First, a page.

P1040802Early in our marriage, we travelled to New Orleans and the bayous.  While floating around the cyprus groves, we noticed bottles turned upside down on tree branches.  Our guide explained that these were bottle trees.  This was a tradition, in which bottles were placed such to catch evil spirits.  This sounded quaint.

Subsequently, we came across other sources that confirmed that bottle trees were a Southern tradition.  In addition to bottles being set out on tree branches, some folks put a pole in the ground with nails sticking out of it, on which bottles could be placed.  We played around with this as yard art concept, eventually settling on a set of bottles perched on one of our gates into the forest.  There must be lots of spirits out there.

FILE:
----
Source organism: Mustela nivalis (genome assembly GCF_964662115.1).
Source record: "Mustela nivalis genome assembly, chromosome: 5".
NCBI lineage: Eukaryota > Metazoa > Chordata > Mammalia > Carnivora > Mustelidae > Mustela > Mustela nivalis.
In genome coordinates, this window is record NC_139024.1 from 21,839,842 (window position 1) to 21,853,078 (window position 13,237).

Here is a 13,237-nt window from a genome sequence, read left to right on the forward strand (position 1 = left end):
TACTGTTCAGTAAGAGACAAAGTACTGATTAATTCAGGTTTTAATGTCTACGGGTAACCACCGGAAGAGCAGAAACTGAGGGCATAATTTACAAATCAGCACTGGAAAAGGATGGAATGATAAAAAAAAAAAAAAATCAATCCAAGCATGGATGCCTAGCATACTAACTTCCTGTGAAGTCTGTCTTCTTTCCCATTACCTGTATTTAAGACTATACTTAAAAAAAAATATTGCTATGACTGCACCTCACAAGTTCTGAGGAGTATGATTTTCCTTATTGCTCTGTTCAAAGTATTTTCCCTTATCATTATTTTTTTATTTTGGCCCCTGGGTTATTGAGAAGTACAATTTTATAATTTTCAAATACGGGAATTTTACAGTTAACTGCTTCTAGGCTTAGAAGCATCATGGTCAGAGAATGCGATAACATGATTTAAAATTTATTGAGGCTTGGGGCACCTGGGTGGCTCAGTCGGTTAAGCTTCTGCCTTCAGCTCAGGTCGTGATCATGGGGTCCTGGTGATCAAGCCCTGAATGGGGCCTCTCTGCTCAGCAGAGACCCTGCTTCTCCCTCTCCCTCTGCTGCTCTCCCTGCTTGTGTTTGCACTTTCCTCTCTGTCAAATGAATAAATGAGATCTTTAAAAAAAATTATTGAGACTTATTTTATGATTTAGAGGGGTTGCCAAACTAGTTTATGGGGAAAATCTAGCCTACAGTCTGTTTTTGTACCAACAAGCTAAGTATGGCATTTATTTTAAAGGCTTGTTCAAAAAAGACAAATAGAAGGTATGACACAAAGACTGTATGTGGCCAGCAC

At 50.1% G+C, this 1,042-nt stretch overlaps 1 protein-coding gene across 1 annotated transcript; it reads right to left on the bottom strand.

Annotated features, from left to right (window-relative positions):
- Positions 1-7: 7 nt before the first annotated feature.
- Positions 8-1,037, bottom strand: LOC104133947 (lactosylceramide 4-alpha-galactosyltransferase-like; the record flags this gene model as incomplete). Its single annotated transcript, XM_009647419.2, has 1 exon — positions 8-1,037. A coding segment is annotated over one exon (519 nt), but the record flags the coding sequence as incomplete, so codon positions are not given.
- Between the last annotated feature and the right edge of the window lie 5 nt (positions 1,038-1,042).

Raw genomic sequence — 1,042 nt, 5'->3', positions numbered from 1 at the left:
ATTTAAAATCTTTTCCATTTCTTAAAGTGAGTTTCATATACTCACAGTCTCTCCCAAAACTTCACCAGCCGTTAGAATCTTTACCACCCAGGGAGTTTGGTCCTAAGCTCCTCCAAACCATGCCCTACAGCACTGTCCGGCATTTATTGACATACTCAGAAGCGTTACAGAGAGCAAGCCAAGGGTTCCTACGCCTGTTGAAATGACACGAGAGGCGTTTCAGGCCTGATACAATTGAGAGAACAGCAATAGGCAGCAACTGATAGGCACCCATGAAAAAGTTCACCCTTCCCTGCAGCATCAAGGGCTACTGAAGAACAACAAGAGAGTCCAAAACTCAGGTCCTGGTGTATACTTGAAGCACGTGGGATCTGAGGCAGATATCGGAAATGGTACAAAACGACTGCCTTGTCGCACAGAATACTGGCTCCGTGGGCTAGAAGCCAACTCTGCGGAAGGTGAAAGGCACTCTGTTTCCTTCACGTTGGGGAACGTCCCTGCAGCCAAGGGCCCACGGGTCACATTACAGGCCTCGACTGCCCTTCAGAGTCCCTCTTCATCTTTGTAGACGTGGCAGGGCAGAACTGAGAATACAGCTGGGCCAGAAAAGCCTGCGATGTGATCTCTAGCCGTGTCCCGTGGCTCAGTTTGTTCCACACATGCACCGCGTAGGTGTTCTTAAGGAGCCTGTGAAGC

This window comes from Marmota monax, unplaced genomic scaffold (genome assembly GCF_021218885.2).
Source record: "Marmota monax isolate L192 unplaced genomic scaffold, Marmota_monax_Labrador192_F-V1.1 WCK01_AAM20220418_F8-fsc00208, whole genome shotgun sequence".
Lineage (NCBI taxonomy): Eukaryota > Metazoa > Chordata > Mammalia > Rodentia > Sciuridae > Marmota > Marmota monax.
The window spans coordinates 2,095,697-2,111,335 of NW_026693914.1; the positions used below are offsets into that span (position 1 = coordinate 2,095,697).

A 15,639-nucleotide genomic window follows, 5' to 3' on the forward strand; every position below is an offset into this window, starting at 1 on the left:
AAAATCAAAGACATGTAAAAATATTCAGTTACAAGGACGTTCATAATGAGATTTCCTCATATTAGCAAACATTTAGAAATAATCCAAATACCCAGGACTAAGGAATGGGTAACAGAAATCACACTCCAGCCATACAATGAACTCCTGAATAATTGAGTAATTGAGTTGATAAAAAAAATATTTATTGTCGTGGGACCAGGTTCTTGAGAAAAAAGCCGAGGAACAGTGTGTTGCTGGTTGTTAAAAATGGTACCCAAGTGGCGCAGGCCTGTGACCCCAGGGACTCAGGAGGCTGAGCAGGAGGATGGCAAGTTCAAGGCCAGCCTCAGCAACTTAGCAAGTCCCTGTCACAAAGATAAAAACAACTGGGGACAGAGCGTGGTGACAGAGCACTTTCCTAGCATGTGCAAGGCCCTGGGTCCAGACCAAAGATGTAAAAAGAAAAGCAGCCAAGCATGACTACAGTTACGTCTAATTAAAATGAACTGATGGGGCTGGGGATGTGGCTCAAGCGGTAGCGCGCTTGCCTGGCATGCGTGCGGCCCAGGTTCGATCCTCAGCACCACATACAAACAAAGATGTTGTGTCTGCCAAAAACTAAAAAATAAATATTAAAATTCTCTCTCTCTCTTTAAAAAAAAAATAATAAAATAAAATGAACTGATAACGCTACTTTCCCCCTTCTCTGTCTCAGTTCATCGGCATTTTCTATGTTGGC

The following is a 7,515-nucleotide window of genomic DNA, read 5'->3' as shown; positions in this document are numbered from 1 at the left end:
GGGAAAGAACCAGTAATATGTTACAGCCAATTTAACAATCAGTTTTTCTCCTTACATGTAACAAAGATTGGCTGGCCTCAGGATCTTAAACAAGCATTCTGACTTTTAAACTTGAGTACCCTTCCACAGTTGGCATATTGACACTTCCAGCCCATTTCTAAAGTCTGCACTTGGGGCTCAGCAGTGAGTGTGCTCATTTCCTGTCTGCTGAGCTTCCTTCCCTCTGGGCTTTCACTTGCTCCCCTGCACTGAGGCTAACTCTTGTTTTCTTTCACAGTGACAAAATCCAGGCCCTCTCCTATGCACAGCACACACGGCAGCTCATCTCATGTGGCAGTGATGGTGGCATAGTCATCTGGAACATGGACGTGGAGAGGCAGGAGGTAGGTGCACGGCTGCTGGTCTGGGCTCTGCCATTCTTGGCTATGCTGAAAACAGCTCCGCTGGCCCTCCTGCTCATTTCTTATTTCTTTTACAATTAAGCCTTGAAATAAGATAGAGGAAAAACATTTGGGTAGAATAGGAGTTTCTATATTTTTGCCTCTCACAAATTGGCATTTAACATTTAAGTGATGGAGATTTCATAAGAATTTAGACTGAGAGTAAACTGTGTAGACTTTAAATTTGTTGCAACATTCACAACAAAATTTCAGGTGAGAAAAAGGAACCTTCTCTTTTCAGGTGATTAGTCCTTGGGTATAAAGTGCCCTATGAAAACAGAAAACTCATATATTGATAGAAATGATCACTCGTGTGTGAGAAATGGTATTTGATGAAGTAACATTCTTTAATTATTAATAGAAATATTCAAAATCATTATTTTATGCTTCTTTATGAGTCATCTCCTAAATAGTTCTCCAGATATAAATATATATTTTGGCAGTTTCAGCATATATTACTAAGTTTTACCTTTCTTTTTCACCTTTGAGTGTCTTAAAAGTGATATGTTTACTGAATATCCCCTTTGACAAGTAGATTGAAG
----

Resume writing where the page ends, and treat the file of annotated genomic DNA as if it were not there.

P1040803A bottle tree is a good place to recycle a couple of six-packs, but fills up too quickly to be a sustained program.  While touring a garden, we came across a walkway lined by bottles mostly buried in ground with the bottoms up.  The staff gave the explanation that this was intended to keep rabbits and other small critters out of the garden because the light reflecting from the glass startled them.  Hmmm.

I put these ideas together, and began lining our fences with wine bottles.  That should catch any spirits slithering along the ground, and distract ground loving animals from noticing our gardens.  I alternate from which side of the fence orient the bottles, such that P1040799their necks face each other.  Whether these are filling up with spirits, I cannot say.